It was what they call an off-year in the election cycle – with only a few high-profile races nationwide. The highlights:
– New Jersey Gov. Chris Christie coasted to re-election victory over state Sen. Barbara Buono and immediately positioned himself as a possible presidential candidate in 2016.
– Former Democratic Party fundraiser Terry McAuliffe narrowly defeated Tea Party-backed Republican Ken Cuccinelli in the Virginia governor's race.
– In the New York City mayoral race, Democrat Bill de Blasio – who the New York Times says "transformed himself from a little-known occupant of an obscure office into the fiery voice of New York’s disillusionment with a new gilded age" – easily defeated Republican Joseph Lhota.
Those headlines were not much for pundits to chew on, but they made a thin meal of it anyway, suggesting that the Christie victory – and Cuccinelli's loss – says something about how GOP voters might trend in the 2014 midterms and the 2016 race for the White House.
CNN examines how the Christie victory will shape the 2016 presidential race: "The exit polls appear to bolster Christie's case that he's among the most electable of the potential GOP White House hopefuls heading into 2016."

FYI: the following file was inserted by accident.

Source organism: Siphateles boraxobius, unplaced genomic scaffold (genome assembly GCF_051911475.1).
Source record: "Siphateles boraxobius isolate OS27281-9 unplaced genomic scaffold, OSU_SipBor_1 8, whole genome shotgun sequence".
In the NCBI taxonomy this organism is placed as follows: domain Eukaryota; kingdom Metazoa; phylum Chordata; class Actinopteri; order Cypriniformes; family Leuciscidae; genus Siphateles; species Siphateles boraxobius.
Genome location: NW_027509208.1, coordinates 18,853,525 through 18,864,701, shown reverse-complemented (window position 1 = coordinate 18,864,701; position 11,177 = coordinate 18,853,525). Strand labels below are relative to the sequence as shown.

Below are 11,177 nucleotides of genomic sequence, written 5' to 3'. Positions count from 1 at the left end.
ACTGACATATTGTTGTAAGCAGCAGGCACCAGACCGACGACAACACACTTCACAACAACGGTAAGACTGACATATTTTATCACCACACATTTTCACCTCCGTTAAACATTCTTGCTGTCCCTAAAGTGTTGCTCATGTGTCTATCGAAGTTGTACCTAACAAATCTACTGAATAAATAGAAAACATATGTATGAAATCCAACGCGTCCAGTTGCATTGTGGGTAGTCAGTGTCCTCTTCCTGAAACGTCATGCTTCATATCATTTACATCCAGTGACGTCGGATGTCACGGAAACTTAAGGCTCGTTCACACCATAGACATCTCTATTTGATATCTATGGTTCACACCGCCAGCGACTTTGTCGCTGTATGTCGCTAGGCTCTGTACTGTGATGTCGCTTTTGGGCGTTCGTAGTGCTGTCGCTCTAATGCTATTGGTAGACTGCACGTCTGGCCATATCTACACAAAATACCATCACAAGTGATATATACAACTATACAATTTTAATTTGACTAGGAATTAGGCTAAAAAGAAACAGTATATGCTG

Political analysts have said the Christie race was about more than just Christie – suggesting it was a referendum on the tea party. The Washington Post noted, "[Christie] and his advisers hope that the outcome will send a message to a divided Republican Party about how it can win in places where its presidential candidates have been losing."
Conservative columnist Jennifer Rubin wrote on Election Night that "Christie and tea party favorite Ken Cuccinelli II ... could not have been more different in their campaign approaches. Christie stressed bipartisanship and touted his state’s ability to avoid gridlock that has paralyzed Washington."
The Washington Post's political columnist Chris Cillizza put it this way: "Christie’s win, contrasted with Cuccinelli’s loss, could hardly provide a starker contrast for the GOP and a clearer message about how it wins in the future. Exit polls showed Christie winning among women and running even with his Democratic opponent among Latinos. If Republicans could emulate that in other states, they would win just about all of them."
As for NYC, the New York Times noted that the de Blasio win "amounted to a forceful rejection of the hard-nosed, business-minded style of governance that reigned at City Hall for the past two decades and a sharp leftward turn for the nation’s largest metropolis." The newspaper continued, "The lopsided outcome represented the triumph of a populist message over a formidable résumé in a campaign that became a referendum on an entire era, starting with Mayor Rudolph W. Giuliani and ending with the incumbent mayor, Michael R. Bloomberg."